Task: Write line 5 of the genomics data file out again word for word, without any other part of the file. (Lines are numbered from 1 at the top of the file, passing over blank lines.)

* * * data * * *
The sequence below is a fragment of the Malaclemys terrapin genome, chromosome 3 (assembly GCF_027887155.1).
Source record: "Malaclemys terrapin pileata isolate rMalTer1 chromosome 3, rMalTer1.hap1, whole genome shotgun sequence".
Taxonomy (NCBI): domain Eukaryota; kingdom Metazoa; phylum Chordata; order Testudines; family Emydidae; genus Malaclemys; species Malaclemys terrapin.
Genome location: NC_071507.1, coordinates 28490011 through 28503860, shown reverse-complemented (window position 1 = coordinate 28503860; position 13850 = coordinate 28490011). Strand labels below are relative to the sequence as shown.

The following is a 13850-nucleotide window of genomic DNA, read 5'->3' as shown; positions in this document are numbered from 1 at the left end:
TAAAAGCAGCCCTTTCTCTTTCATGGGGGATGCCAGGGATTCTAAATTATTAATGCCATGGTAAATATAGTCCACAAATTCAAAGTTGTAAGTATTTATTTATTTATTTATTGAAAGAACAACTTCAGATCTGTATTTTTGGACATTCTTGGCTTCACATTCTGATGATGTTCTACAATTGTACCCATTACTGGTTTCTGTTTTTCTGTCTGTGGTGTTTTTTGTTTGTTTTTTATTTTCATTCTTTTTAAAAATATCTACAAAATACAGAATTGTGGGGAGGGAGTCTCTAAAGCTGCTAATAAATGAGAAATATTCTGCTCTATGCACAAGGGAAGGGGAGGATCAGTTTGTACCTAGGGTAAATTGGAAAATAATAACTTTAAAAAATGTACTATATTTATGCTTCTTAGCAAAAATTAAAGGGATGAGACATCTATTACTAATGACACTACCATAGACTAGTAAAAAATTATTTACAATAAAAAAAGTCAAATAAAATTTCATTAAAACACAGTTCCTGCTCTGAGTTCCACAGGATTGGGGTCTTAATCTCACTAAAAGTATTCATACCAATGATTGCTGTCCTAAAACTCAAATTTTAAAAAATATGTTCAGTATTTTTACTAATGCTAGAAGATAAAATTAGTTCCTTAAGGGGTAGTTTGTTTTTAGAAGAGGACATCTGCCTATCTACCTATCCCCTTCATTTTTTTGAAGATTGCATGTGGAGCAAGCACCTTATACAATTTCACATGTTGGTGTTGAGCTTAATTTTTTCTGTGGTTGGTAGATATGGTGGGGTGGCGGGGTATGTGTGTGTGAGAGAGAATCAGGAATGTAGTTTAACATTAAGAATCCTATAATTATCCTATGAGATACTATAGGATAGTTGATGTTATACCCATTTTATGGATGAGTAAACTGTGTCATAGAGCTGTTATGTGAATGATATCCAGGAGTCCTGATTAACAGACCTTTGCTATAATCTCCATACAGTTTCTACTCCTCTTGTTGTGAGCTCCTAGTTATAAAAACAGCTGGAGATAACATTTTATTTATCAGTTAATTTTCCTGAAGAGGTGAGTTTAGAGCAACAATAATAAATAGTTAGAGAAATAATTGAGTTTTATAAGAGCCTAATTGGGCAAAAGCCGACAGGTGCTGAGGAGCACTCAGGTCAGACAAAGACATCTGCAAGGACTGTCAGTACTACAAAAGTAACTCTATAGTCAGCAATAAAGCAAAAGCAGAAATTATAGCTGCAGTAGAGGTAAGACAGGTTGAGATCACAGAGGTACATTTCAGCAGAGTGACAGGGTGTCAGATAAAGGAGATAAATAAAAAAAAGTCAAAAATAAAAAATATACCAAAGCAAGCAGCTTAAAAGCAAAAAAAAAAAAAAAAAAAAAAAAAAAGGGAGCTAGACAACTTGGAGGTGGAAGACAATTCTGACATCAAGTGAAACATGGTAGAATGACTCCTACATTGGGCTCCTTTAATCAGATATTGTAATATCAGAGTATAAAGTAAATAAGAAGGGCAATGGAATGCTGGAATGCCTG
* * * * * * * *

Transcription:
The following is a 13850-nucleotide window of genomic DNA, read 5'->3' as shown; positions in this document are numbered from 1 at the left end: